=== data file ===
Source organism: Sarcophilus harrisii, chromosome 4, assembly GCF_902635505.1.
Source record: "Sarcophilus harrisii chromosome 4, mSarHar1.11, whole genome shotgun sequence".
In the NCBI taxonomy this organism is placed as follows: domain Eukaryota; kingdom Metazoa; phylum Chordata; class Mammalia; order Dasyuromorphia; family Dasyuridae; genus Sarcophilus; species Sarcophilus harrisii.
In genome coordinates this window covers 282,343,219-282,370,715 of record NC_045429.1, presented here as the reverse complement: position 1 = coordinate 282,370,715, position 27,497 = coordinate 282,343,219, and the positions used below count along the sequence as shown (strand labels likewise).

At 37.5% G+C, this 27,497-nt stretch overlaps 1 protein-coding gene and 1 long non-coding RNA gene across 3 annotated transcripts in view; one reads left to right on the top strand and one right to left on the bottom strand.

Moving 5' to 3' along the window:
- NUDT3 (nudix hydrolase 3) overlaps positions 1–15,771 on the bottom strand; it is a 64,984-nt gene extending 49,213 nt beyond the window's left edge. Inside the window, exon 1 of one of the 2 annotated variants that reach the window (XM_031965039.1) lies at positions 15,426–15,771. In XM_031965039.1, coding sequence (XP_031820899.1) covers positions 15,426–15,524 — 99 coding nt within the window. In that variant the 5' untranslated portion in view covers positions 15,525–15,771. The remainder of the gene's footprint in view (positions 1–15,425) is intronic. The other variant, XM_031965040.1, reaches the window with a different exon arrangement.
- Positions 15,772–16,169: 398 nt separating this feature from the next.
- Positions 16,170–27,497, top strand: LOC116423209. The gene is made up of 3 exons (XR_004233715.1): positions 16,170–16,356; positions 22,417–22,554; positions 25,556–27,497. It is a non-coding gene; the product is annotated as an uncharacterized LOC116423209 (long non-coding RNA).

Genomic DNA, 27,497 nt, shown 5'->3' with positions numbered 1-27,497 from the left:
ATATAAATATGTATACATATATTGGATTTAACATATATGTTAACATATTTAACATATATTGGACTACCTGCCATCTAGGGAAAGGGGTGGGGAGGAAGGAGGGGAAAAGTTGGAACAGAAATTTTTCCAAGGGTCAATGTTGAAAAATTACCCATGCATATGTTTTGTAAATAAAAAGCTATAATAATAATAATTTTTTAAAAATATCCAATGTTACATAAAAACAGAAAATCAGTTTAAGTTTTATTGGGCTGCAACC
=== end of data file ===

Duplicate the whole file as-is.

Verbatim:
Source organism: Sarcophilus harrisii, chromosome 4, assembly GCF_902635505.1.
Source record: "Sarcophilus harrisii chromosome 4, mSarHar1.11, whole genome shotgun sequence".
In the NCBI taxonomy this organism is placed as follows: domain Eukaryota; kingdom Metazoa; phylum Chordata; class Mammalia; order Dasyuromorphia; family Dasyuridae; genus Sarcophilus; species Sarcophilus harrisii.
In genome coordinates this window covers 282,343,219-282,370,715 of record NC_045429.1, presented here as the reverse complement: position 1 = coordinate 282,370,715, position 27,497 = coordinate 282,343,219, and the positions used below count along the sequence as shown (strand labels likewise).

At 37.5% G+C, this 27,497-nt stretch overlaps 1 protein-coding gene and 1 long non-coding RNA gene across 3 annotated transcripts in view; one reads left to right on the top strand and one right to left on the bottom strand.

Moving 5' to 3' along the window:
- NUDT3 (nudix hydrolase 3) overlaps positions 1–15,771 on the bottom strand; it is a 64,984-nt gene extending 49,213 nt beyond the window's left edge. Inside the window, exon 1 of one of the 2 annotated variants that reach the window (XM_031965039.1) lies at positions 15,426–15,771. In XM_031965039.1, coding sequence (XP_031820899.1) covers positions 15,426–15,524 — 99 coding nt within the window. In that variant the 5' untranslated portion in view covers positions 15,525–15,771. The remainder of the gene's footprint in view (positions 1–15,425) is intronic. The other variant, XM_031965040.1, reaches the window with a different exon arrangement.
- Positions 15,772–16,169: 398 nt separating this feature from the next.
- Positions 16,170–27,497, top strand: LOC116423209. The gene is made up of 3 exons (XR_004233715.1): positions 16,170–16,356; positions 22,417–22,554; positions 25,556–27,497. It is a non-coding gene; the product is annotated as an uncharacterized LOC116423209 (long non-coding RNA).

Genomic DNA, 27,497 nt, shown 5'->3' with positions numbered 1-27,497 from the left:
ATATAAATATGTATACATATATTGGATTTAACATATATGTTAACATATTTAACATATATTGGACTACCTGCCATCTAGGGAAAGGGGTGGGGAGGAAGGAGGGGAAAAGTTGGAACAGAAATTTTTCCAAGGGTCAATGTTGAAAAATTACCCATGCATATGTTTTGTAAATAAAAAGCTATAATAATAATAATTTTTTAAAAATATCCAATGTTACATAAAAACAGAAAATCAGTTTAAGTTTTATTGGGCTGCAACC